Categorized | Rowling~Sheryl, USA

Rules for financial advisors to protect retirees

By Sheryl Rowling

Sheryl Rowling

Sheryl Rowling

SAN DIEGO — Stockbrokers and insurance salespeople are upset. Why? Because the Department of Labor just approved new rules for them. The good news is that it’s good for investors. The bad news is that the new rules won’t be enforced for over a year (and the brokerage houses and insurance companies might challenge the rules). Before filling you in on the details, let’s start with the background.

When it comes to investment advice, advisors are separated into two categories: Registered Investment Advisors (RIAs) and “brokers” (anyone who is not an RIA). RIAs are required to act in a fiduciary capacity, meaning that all recommendations must be in the best interest of the investor. Brokers are not required to act in the best interest of their clients; they are held to a “suitability” standard. This means as long as the recommendation is suitable, it doesn’t have to be what the broker believes is best for the investor. Translation: Brokers can recommend investments that pay themselves whopping commissions.

It would be nice if all advisors were held to fiduciary standards, but these new rules are not coming from the SEC, they are coming from the Department of Labor. Thus, nothing is changing for “regular” investment accounts – only retirement accounts.

So, what exactly do the new rules say? Essentially, anyone providing investment advice for IRAs and retirement plans, such as 401(k)s and profit-sharing plans, must put the interests of the investor first and must clearly disclose any conflicts of interest that might prevent the advisor from acting in the investor’s best interest. This means that, once the new rules take effect, brokers can’t sell high-cost investments for your 401(k) or IRA.

For example, when a person changes jobs, there are usually three options: keep the 401(k) money where it is, transfer the 401(k) money to the new employer’s 401(k) or roll the funds into an IRA. Frequently, investment advisors will recommend rolling the old 401(k) to an IRA. An RIA who recommends this will invest the money into the strategy you’ve agreed on, coordinating it with your other investments and will recommend the best funds – which likely won’t pay commissions. A broker who recommends the rollover will be anxious to sell you investments that pay high commissions. (Did you know that commissions can be six percent or more?)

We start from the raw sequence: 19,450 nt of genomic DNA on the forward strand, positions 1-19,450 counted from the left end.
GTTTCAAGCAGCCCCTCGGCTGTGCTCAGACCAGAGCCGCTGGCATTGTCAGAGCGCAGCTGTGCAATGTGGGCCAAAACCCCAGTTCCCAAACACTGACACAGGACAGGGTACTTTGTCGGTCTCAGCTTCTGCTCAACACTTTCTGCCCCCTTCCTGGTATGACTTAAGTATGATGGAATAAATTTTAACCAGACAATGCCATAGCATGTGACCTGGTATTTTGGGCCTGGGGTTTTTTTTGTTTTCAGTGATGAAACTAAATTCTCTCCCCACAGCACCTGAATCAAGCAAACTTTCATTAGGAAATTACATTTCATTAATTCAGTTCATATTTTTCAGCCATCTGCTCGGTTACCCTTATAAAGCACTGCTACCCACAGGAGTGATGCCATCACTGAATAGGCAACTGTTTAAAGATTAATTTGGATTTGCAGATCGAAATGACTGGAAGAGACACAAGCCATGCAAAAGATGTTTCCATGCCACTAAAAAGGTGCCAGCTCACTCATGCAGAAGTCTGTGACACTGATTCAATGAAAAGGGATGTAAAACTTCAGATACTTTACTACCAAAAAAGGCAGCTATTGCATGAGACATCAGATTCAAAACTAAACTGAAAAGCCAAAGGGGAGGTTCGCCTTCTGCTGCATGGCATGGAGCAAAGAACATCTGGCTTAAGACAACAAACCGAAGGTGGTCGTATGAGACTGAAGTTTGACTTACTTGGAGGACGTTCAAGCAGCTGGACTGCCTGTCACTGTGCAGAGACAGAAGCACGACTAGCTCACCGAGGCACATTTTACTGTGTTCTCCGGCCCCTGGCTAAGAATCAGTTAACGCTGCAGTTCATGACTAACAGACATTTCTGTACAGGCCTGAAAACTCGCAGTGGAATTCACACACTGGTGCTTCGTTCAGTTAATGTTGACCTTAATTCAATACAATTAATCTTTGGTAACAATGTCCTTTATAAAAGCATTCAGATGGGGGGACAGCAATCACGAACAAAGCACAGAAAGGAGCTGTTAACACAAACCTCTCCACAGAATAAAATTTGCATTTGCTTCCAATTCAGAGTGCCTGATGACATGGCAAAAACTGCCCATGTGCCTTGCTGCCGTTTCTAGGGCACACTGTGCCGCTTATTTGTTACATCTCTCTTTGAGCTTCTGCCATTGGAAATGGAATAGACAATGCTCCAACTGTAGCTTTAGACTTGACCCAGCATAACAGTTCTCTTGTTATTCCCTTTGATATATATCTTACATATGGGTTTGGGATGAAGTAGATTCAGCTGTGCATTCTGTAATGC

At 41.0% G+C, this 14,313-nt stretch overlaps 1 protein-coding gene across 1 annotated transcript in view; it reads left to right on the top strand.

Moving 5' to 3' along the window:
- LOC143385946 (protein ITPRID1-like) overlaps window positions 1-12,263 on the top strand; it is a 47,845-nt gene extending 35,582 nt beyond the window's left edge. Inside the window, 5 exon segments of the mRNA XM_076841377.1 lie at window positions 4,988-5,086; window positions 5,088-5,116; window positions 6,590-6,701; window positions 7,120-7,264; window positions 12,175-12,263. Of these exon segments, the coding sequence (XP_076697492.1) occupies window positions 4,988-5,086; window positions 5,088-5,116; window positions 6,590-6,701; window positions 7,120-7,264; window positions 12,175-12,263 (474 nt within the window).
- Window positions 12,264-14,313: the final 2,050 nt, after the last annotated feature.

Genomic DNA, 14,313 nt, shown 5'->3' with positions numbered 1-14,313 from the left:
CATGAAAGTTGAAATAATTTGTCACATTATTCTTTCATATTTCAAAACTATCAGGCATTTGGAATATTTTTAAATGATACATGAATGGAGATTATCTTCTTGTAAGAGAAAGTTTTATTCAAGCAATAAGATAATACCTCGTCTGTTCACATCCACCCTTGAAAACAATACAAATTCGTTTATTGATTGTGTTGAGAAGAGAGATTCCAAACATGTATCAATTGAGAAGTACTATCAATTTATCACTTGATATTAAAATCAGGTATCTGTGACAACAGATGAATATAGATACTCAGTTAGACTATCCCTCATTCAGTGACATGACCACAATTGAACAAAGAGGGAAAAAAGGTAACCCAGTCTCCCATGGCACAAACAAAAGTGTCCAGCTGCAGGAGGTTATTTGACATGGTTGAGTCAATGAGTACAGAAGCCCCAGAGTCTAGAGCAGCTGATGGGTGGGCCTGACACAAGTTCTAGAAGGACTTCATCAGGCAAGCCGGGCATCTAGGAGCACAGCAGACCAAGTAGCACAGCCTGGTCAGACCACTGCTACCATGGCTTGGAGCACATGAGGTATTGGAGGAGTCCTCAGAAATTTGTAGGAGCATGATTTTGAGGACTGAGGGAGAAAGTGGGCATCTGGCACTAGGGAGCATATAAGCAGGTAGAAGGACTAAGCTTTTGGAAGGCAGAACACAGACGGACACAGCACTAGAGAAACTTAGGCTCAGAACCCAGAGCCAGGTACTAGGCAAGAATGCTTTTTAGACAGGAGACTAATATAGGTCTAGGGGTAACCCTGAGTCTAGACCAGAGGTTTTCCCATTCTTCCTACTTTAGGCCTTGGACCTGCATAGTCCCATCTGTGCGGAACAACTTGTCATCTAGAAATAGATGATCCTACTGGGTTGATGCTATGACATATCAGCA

Does this explain why brokers aren’t happy? The fiduciary requirement means that they can’t sell high cost annuities for IRAs. They will no longer be able to recommend high commission funds for your retirement account (unless you are part of a large employer plan where the brokers will still be able to do the hard sell). But, watch out: Brokers can still sell you anything if it will be held in a non-retirement account.

The worst part of these rules is that many investors won’t know the difference because consumers are largely unfamiliar with the difference between an RIA and a broker (or insurance agent or other salesperson). They are all viewed as “investment advisors” in the public eye. Let’s hope that the publicity around these new rules bring about investor awareness of the importance of a fiduciary relationship with their investment advisors.

Rowling  is a certified public accountant, personal finance specialist, and principal of Rowling & Associates. She may be contacted via [email protected].  Comments intended for publication in the space below must be accompanied by the letter writer’s first and last name and by his/ her city and state of residence (city and country for those outside the U.S.)



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